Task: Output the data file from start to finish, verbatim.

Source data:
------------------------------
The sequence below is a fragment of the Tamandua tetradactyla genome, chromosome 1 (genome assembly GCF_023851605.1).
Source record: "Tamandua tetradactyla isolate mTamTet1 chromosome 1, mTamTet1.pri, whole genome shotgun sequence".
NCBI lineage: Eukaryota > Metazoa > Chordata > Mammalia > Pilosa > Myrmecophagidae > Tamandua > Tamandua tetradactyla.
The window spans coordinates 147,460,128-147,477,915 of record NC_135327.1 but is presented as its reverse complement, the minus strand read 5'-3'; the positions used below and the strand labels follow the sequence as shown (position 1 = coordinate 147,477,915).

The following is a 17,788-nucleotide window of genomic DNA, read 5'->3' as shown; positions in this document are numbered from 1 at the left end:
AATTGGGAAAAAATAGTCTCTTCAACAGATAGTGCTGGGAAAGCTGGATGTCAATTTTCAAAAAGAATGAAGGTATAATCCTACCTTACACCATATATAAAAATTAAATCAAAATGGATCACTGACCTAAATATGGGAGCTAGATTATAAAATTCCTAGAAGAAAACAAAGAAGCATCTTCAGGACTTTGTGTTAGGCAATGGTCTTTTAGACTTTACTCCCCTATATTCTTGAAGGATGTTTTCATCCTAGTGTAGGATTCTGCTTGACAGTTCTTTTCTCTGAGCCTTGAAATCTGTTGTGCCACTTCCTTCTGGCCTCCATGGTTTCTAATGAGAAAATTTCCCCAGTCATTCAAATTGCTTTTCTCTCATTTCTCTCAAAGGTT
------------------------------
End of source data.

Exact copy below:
The sequence below is a fragment of the Tamandua tetradactyla genome, chromosome 1 (genome assembly GCF_023851605.1).
Source record: "Tamandua tetradactyla isolate mTamTet1 chromosome 1, mTamTet1.pri, whole genome shotgun sequence".
NCBI lineage: Eukaryota > Metazoa > Chordata > Mammalia > Pilosa > Myrmecophagidae > Tamandua > Tamandua tetradactyla.
The window spans coordinates 147,460,128-147,477,915 of record NC_135327.1 but is presented as its reverse complement, the minus strand read 5'-3'; the positions used below and the strand labels follow the sequence as shown (position 1 = coordinate 147,477,915).

The following is a 17,788-nucleotide window of genomic DNA, read 5'->3' as shown; positions in this document are numbered from 1 at the left end:
AATTGGGAAAAAATAGTCTCTTCAACAGATAGTGCTGGGAAAGCTGGATGTCAATTTTCAAAAAGAATGAAGGTATAATCCTACCTTACACCATATATAAAAATTAAATCAAAATGGATCACTGACCTAAATATGGGAGCTAGATTATAAAATTCCTAGAAGAAAACAAAGAAGCATCTTCAGGACTTTGTGTTAGGCAATGGTCTTTTAGACTTTACTCCCCTATATTCTTGAAGGATGTTTTCATCCTAGTGTAGGATTCTGCTTGACAGTTCTTTTCTCTGAGCCTTGAAATCTGTTGTGCCACTTCCTTCTGGCCTCCATGGTTTCTAATGAGAAAATTTCCCCAGTCATTCAAATTGCTTTTCTCTCATTTCTCTCAAAGGTT